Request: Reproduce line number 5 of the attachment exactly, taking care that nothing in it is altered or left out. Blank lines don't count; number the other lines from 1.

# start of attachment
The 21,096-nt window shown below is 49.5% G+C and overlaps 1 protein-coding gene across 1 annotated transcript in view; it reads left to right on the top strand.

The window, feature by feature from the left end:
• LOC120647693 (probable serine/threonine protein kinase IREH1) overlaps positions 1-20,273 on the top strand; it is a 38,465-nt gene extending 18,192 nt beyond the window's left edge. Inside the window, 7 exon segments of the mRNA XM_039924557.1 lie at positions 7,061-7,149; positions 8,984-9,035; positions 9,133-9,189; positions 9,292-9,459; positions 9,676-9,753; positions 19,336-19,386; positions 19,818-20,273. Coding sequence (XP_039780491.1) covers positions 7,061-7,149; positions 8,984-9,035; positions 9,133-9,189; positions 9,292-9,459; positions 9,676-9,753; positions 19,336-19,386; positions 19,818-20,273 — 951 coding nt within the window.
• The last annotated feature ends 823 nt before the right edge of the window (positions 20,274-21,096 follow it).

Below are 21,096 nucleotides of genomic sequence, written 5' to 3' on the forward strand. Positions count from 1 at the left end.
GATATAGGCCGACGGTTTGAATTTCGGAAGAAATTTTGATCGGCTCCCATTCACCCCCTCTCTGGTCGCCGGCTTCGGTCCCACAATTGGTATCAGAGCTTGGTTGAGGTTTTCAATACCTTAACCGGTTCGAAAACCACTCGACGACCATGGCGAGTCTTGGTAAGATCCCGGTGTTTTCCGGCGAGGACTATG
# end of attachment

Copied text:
Below are 21,096 nucleotides of genomic sequence, written 5' to 3' on the forward strand. Positions count from 1 at the left end.